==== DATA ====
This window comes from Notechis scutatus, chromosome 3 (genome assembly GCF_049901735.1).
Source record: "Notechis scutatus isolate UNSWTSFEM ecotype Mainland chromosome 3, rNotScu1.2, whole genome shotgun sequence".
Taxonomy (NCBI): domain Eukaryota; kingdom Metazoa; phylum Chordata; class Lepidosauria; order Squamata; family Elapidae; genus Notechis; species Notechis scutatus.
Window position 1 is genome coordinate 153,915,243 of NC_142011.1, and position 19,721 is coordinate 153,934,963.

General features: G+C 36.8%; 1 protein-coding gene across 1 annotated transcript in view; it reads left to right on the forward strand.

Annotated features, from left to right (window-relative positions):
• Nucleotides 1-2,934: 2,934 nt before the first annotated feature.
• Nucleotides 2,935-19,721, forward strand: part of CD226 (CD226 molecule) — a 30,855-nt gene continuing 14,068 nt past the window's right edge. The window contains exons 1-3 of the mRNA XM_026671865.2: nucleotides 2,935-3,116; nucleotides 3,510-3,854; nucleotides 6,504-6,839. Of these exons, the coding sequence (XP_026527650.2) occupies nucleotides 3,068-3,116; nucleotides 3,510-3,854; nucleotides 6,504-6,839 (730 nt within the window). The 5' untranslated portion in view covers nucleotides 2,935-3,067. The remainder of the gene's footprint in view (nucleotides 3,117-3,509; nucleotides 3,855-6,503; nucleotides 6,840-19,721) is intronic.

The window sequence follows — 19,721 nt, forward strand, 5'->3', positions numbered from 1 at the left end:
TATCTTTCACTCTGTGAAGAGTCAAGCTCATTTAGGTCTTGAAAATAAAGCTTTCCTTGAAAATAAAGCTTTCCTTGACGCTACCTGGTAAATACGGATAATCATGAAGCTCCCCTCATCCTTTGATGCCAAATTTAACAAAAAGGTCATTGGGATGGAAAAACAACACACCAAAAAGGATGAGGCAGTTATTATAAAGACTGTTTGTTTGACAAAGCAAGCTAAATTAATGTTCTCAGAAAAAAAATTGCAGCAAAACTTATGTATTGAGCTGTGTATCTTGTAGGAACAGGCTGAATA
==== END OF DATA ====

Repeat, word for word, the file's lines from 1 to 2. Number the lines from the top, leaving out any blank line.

This window comes from Notechis scutatus, chromosome 3 (genome assembly GCF_049901735.1).
Source record: "Notechis scutatus isolate UNSWTSFEM ecotype Mainland chromosome 3, rNotScu1.2, whole genome shotgun sequence".